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Ravell Call, Deseret News
Utah Utes forward Donnie Tillman listens during the national anthem before an NCAA basketball at Vivint Arena in Salt Lake City on Saturday, Dec. 9, 2017.
Most freshmen don't come in and feel at ease about communicating and talking and lifting teammates up. So it's kind of playing the part. —Larry Krystkowiak

SALT LAKE CITY — This is the place, as far as University of Utah freshman Donnie Tillman is concerned.

“I really love the program. I love everyone here. The team is great,” he said. “One day, I might live here. This is a beautiful state.”

For Tillman, who grew up in Detroit but played his high school ball at Findlay Prep in Henderson, Nevada, the move to college basketball has been relatively smooth.

Entering Saturday’s game at BYU, the 6-foot-7, 225-pound forward is averaging 10.7 points and 6.2 rebounds.

And there’s more.

“He’s got an enthusiasm. If you watched practice today, he’s talking,” Utah coach Larry Krystkowiak said while noting Tillman’s maturity. “Most freshmen don’t come in and feel at ease about communicating and talking and lifting teammates up. So it’s kind of playing the part.”

It’s something, Krystkowiak explained, that’s kind of hard to define. He said certain people have “it,” along with a little bit of swagger and an ability to communicate.

Utah (7-2) at BYU (8-2)

Marriott Center, Provo

Saturday, 9 p.m.

TV: ESPN 2

Radio: ESPN 700AM

Tillman acknowledged that he’s “definitely getting more comfortable” as the season progresses.

“I just really know my spots,” he said.

Doing his job, talking and taking his chances are part of the equation.

“I’m just trying to really improve defensively right now,” Tillman said. “Talk more, communicate, just get the team going. I think that would be my biggest role.”

Through nine games, Tillman has come off the bench to be the team’s co-leader in rebounding (along with senior Tyler Rawson) and third leading scorer. He’s shooting 53.2 percent from the field and is first in offensive rebounds (17) and third in blocked shots (five).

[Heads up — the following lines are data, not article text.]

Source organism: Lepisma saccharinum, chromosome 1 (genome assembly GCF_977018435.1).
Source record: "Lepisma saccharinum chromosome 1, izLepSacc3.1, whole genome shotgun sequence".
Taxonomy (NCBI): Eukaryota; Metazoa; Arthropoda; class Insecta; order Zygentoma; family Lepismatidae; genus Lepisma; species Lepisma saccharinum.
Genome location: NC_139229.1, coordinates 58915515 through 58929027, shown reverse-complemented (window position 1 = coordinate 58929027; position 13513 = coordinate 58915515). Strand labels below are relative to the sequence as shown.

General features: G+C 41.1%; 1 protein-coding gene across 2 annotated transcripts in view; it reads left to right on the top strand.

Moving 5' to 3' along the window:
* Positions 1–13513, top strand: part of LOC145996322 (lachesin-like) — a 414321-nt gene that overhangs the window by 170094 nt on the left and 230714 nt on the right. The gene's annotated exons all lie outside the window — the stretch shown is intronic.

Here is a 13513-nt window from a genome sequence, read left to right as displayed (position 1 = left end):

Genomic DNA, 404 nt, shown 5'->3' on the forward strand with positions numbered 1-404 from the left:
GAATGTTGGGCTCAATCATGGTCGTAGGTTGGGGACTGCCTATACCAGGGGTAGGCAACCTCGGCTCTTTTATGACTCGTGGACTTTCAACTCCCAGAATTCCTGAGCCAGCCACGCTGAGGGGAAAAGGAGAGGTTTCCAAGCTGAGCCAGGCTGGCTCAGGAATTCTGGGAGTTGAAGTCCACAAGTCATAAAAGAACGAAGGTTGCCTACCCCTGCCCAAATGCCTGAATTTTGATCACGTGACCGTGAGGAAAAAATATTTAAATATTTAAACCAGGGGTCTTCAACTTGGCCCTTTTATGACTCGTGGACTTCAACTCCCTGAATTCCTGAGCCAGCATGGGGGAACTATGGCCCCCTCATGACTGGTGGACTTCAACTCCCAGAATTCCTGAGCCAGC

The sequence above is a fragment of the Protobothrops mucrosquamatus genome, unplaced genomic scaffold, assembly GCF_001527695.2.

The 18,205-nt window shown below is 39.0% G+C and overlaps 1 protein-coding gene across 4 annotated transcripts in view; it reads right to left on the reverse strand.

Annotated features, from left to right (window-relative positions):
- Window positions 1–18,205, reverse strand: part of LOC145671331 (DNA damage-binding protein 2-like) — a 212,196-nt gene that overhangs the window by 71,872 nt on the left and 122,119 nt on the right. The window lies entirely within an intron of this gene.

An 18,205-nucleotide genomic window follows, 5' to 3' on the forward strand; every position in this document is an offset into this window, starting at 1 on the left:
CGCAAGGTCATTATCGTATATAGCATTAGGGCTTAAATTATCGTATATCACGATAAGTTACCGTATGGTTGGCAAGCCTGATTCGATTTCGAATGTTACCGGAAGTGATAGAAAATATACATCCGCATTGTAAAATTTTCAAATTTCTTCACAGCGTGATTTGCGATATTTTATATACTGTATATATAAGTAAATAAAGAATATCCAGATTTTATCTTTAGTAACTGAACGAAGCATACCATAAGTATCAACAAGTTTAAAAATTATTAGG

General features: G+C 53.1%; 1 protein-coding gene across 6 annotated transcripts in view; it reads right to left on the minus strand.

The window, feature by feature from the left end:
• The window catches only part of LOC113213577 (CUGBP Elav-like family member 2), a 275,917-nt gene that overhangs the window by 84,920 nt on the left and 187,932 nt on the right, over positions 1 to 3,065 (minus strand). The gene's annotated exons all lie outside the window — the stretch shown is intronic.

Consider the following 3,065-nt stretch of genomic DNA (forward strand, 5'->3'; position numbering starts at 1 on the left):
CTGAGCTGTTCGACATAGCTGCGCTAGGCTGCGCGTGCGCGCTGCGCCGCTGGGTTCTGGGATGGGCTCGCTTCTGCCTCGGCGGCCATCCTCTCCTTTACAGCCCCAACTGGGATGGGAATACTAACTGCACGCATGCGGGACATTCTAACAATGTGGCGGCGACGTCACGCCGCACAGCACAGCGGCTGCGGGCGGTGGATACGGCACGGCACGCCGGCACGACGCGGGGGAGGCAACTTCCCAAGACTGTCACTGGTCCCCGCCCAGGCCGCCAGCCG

“I think it’s just all the extra time in the gym, that’s all — and just watching film,” said Tillman, who credits Krystkowiak and the rest of the staff for preparing the Utes well. “I’m just listening and doing what they say and it’s working out for me.”

Krystkowiak noted that Tillman is ultra-competitive and a strong kid.

“He wasn’t a typical freshman body coming in, and so I think that put him ahead of the game a little bit. A lot of times freshmen have to get stronger and figure out that,” Krystkowiak said. “That’s never been an area of concern for him. He’s got himself in better shape and hopefully some good basketball lies ahead for him.”

Paul Washington, who was Tillman’s high school coach last season, isn’t surprised by his rising success. He saw it coming.

“Donnie does it all. I mean, he was one of our star players last year at Findlay Prep, and we finished No. 3 in the country,” Washington said. “He can play inside, he can play outside, he can dribble, he can shoot. He’s an old-school Mark Aguirre. He can kind of do it all.”

Washington noted that Utah definitely got a steal in getting the highly recruited Tillman. He gushed about the his ability to dunk and shoot from midrange. Tillman, he continued, is very aggressive and a good player.

Tillman’s decision to play at Findlay Prep proved to be a good one, according to Washington. Donnie and his mother, Donna, moved to Las Vegas for his 10th-grade season and stayed there through 12th grade.

The level of competition played by the national power is quite beneficial.

“You can’t beat that. You can’t get that anywhere else,” Washington said. “So with our schedule and stuff like that, you know, it’s a lot better than the local high schools. He made the right decision.”

All the accompanying hype, though, is something Tillman tries not to pay any attention to — even if he did just turn 18, he said, after making note of his fairly recent birthday. “It’s exciting, but i just know I can get better. That’s really it.”